Atheist Contradictions: Cline’s Elementary Scholarship

By: Michelle Zorzella

As I was doing research for an essay on agnostic atheism, I came across a curious article: “Agnosticism and Thomas Henry Huxley” written by Austin Cline, one of ThoughtCo’s atheism and agnosticism experts (previously about.com). His bio featured on the site states that he’s been educating people through the Internet about atheism, agnosticism, skepticism and secular humanism for over 15 years. Additionally, he studied at a number of noteworthy institutions such as the University of Pensivania where he received his BA in Germanic Languages and Literature, and later completed his Masters at Princeton University. In all, Cline is a well studied scholar to say the least. Perhaps then you are wondering “what exactly is so elementary about his scholarship?”

In his article he attempts to provide some details about the life of Huxley and explain his understanding of agnosticism. He quotes the following statement from his 1889 essay on Agnosticism:

What first interested me about the quote was that I studied Huxley’s work on agnosticism and Christianity years prior when I was first introduced to the concept of agnostic atheism. I was surprised I had not come across this particular essay sooner. I quickly searched for a copy so that I could read the full essay. When I found the statement Cline quoted in his article, I immediately became suspicious. The quote Cline offers is not quite the same as what is seen here in the following source provided by Clark University:

Later, I came across the same quote in Robert Flint’s 1887-88 Croall Lecture on Agnosticism, and sure enough, it doesn’t match the quote provided by Cline, but is consistent with the source from Clark University. The question is, where did Cline get this quote since it obviously did not come from Huxley? It is hard to imagine how someone with Cline’s educational background could make such a fatal error. Notice the article was updated in April of 2016. This means that either no one has noticed the mistake or no one cares.

Perhaps his mistake is worth forgiving, but consider that this is not the only time Cline has published erroneous statements in his work on ThoughtCo. A few years ago when the website was still about.com, Cline wrote an article on “What is Positive Atheism?”(which, unlike the previous article, has since been removed). In his opening sentence he states, “Positive atheism is defined as the positive claim that no gods exist or the denial that the claim ‘at least one god exists’ is false.” Here, Cline makes an elementary error: he employs a double negative. According to his definition, if someone were ask a Positive atheist what they think about the statement “at least one god exists,” they would deny that the proposition is false. In other words, gods exist. One could argue for the principal of charity’s sake, that he may not have intended to say atheists do not believe the claim at least one god exists is false, only that the claim lacks evidence. Yet this would hold true only if Cline is attempting to define negative or agnostic atheism. However, positive atheism understood positively asserts that no gods exist. Cline admits this much in the first portion of his opening sentence.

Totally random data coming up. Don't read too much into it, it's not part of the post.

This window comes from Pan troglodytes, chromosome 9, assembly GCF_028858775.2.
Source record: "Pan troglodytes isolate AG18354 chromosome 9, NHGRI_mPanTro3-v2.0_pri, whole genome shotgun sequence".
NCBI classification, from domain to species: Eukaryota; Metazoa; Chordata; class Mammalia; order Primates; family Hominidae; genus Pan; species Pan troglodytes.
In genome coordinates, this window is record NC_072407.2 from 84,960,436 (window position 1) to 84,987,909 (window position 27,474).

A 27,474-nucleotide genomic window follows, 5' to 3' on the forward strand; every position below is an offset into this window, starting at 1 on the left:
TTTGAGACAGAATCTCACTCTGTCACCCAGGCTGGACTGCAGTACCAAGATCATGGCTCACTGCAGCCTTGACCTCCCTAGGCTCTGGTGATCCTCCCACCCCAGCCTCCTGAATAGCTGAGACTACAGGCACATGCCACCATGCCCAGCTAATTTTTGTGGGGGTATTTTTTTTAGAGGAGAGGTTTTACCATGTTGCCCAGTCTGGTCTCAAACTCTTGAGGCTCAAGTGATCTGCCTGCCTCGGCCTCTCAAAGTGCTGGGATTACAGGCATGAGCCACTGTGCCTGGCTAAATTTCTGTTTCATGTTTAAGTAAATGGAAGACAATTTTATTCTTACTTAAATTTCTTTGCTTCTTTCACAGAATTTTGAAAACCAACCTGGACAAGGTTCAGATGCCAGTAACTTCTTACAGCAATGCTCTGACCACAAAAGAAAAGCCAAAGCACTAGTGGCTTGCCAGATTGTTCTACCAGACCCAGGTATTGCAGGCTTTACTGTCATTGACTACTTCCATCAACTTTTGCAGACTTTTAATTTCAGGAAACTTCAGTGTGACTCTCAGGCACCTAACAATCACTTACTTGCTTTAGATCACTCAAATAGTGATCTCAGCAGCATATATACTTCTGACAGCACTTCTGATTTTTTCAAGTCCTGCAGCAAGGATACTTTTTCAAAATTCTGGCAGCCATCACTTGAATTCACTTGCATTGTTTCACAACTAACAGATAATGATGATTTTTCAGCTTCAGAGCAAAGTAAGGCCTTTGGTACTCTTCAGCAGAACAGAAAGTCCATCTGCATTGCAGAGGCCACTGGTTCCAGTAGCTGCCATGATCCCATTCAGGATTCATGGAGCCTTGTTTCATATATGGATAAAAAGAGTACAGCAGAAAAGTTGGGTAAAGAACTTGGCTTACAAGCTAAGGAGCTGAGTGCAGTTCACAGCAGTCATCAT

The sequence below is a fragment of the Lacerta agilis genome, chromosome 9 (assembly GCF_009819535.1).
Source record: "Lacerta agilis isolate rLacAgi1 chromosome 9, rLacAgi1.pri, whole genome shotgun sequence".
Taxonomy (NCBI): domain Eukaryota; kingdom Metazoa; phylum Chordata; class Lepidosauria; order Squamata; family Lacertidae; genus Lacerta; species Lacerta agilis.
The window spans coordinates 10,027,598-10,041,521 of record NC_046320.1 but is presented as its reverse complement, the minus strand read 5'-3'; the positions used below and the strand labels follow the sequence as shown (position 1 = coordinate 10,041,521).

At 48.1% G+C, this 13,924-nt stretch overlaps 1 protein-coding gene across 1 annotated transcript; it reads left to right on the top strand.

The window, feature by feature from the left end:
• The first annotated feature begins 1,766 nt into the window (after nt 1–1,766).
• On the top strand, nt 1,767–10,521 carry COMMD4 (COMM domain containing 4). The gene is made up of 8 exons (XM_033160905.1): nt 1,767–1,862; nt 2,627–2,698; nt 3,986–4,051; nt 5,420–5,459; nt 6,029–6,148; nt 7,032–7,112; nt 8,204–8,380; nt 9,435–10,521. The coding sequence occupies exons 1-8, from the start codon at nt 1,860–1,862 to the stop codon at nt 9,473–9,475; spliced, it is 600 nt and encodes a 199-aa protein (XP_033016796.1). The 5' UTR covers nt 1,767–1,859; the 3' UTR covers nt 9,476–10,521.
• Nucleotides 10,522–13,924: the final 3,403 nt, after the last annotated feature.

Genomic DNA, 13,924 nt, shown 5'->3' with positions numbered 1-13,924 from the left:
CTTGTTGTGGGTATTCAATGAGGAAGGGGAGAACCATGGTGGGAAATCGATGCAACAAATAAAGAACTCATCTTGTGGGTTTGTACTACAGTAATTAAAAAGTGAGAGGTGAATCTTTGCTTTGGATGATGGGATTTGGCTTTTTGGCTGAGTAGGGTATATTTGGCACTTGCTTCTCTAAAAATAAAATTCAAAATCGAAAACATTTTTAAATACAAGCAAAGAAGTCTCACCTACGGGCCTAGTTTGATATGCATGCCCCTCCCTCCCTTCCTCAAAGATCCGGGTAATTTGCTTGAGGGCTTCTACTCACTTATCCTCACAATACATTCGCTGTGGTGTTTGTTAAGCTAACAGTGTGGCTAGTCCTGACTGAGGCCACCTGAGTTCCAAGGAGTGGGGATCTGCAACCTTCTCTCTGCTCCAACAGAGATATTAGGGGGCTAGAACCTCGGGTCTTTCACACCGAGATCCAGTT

One thing we can all take away from this is how important it is to comb through our sources carefully. No matter who is giving us information, it is our personal responsibility to ensure that we cite our sources correctly, and accurately communicate our ideas. Have someone read over your work before publishing it, especially if the work is meant to be a resource for others to learn from.


[1]https://www.thoughtco.com/agnosticism-and-thomas-henry-huxley-248044

[2]http://aleph0.clarku.edu/huxley/CE5/Agn.html

[3]https://archive.org/stream/agnosticism00flinuoft#page/40/mode/2up 

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One comment

  1. rongaul

    https://polldaddy.com/js/rating/rating.jsGood catch. The wording on atheist/agnostic definitions are important. It’s ironic how both modern apologists and New Atheists ignore the epistemic rigor Flint brought to the definition, a vast improvement over the one set by Buddeus in the 1700’s. In fact the most succinct wording was put in the 1901 Encyclopedia Brittanica, perhaps by Flint himself who was the theology contributor to it:

    “Atheism, in the sense now generally admitted to be alone appropriate, may be of three species,- namely, denial of the existence of the Divine, denial the Divine has been shown to exist, and denial that it can be known that the Divine exists.”

    Like

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